What’s deeply appealing about Still Here is that it gives us so many of those healing hallmarks of the classic female-lead thriller. Clare is indeed flawed, and broken, and largely disbelieved. She is anxious, emotional, at times reckless, and makes mistakes. She has experienced some of the worst life has to offer. And yet, with all that, that she is right. She is our hero, despite what people think of her and despite what she thinks of herself.

Clare proves that messy, traumatized, gaslighted, and generally stomped on people can also save the day—which is probably one of the most desirable and generous messages a thriller can ever offer.




There is a welcome inertia to a thriller, a pull from one page to the next into a world so deliciously convoluted, yet so easy to submerge oneself in. In times of heightened anxiety—personal and widespread—perhaps it’s perfectly natural to lean towards these kinds of extreme and absurd tales of fictional woe.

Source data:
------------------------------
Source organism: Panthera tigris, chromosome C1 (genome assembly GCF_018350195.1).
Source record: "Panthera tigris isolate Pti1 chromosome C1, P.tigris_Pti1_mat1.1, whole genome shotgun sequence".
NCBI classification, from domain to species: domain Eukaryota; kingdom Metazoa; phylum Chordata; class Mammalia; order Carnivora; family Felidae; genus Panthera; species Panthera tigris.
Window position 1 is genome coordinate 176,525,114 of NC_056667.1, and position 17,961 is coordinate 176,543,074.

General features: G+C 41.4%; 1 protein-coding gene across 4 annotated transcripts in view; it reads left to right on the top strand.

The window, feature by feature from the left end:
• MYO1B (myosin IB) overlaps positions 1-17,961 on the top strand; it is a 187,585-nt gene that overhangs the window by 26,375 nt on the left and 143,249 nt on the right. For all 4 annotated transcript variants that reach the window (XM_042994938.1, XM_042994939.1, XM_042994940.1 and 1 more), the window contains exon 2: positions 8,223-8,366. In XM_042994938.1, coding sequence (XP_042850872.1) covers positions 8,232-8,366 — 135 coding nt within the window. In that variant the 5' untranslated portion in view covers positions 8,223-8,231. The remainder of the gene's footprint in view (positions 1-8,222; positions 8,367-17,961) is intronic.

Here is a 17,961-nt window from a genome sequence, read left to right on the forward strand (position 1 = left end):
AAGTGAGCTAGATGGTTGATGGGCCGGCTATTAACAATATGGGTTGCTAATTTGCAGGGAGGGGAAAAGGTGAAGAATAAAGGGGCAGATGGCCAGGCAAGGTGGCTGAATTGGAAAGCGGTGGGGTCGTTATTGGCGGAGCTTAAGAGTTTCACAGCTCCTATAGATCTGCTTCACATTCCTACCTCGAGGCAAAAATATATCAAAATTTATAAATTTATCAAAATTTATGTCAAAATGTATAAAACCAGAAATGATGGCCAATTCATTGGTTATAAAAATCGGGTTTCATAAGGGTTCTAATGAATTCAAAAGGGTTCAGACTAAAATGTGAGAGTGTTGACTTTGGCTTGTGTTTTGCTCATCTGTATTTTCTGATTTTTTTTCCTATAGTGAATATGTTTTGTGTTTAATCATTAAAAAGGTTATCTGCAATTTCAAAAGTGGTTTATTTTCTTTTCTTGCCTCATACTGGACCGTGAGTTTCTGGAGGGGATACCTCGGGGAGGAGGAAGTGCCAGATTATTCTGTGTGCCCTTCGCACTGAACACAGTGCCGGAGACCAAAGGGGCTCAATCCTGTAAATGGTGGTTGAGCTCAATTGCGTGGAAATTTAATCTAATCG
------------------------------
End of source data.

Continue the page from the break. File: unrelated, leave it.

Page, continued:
Even with their myriad appealing qualities, thrillers are often on the receiving end of some unnecessary snobbery and derision. They’re dismissed, deemed not “literary” or meaningful enough. I’ll even admit there might have been a time when I was sheepish about my love for the genre, worried that I wouldn’t be thought of as a “serious” reader if someone found my collection of Gillian Flynn novels. But I’ve since learned that a love for the “frivolous” can be vital and deeply healing, and small pleasures—even so-called guilty ones—are often what see us through the darkness.

Perhaps the pleasure is not really guilty at all, but instead completely necessary.

The views expressed by Open Book columnists are those held by the authors and do not necessarily reflect the views of Open Book.

Stacey May Fowles is an award-winning journalist, novelist, and essayist whose bylines include The Globe and Mail, The National Post, BuzzFeed, Elle, Toronto Life, The Walrus, Vice, Hazlitt, Quill and Quire, and others. She is the author of the bestselling non-fiction collection Baseball Life Advice (McClelland and Stewart), and the co-editor of the recent anthology Whatever Gets You Through (Greystone).